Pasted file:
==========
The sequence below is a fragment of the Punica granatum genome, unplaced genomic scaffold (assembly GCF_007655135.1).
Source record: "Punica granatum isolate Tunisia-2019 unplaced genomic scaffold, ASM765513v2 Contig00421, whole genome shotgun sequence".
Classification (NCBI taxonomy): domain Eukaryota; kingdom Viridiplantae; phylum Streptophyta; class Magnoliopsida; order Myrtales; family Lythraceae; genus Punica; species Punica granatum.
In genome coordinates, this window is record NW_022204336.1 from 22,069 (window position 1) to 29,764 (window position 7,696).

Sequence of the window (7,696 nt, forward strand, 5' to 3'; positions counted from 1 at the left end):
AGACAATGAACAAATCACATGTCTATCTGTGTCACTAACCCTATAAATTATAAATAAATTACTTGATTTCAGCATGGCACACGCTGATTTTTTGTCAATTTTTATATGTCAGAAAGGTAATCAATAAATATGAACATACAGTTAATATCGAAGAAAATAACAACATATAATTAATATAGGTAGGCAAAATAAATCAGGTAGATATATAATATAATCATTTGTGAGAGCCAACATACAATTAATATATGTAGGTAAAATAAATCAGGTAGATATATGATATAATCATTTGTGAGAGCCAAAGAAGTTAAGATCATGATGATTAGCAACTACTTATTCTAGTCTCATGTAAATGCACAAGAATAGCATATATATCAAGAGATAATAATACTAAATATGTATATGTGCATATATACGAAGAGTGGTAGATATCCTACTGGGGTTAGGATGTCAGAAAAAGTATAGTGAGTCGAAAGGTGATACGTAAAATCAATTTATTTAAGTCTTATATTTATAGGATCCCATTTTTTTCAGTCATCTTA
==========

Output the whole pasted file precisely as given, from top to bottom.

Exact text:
The sequence below is a fragment of the Punica granatum genome, unplaced genomic scaffold (assembly GCF_007655135.1).
Source record: "Punica granatum isolate Tunisia-2019 unplaced genomic scaffold, ASM765513v2 Contig00421, whole genome shotgun sequence".
Classification (NCBI taxonomy): domain Eukaryota; kingdom Viridiplantae; phylum Streptophyta; class Magnoliopsida; order Myrtales; family Lythraceae; genus Punica; species Punica granatum.
In genome coordinates, this window is record NW_022204336.1 from 22,069 (window position 1) to 29,764 (window position 7,696).

Sequence of the window (7,696 nt, forward strand, 5' to 3'; positions counted from 1 at the left end):
AGACAATGAACAAATCACATGTCTATCTGTGTCACTAACCCTATAAATTATAAATAAATTACTTGATTTCAGCATGGCACACGCTGATTTTTTGTCAATTTTTATATGTCAGAAAGGTAATCAATAAATATGAACATACAGTTAATATCGAAGAAAATAACAACATATAATTAATATAGGTAGGCAAAATAAATCAGGTAGATATATAATATAATCATTTGTGAGAGCCAACATACAATTAATATATGTAGGTAAAATAAATCAGGTAGATATATGATATAATCATTTGTGAGAGCCAAAGAAGTTAAGATCATGATGATTAGCAACTACTTATTCTAGTCTCATGTAAATGCACAAGAATAGCATATATATCAAGAGATAATAATACTAAATATGTATATGTGCATATATACGAAGAGTGGTAGATATCCTACTGGGGTTAGGATGTCAGAAAAAGTATAGTGAGTCGAAAGGTGATACGTAAAATCAATTTATTTAAGTCTTATATTTATAGGATCCCATTTTTTTCAGTCATCTTA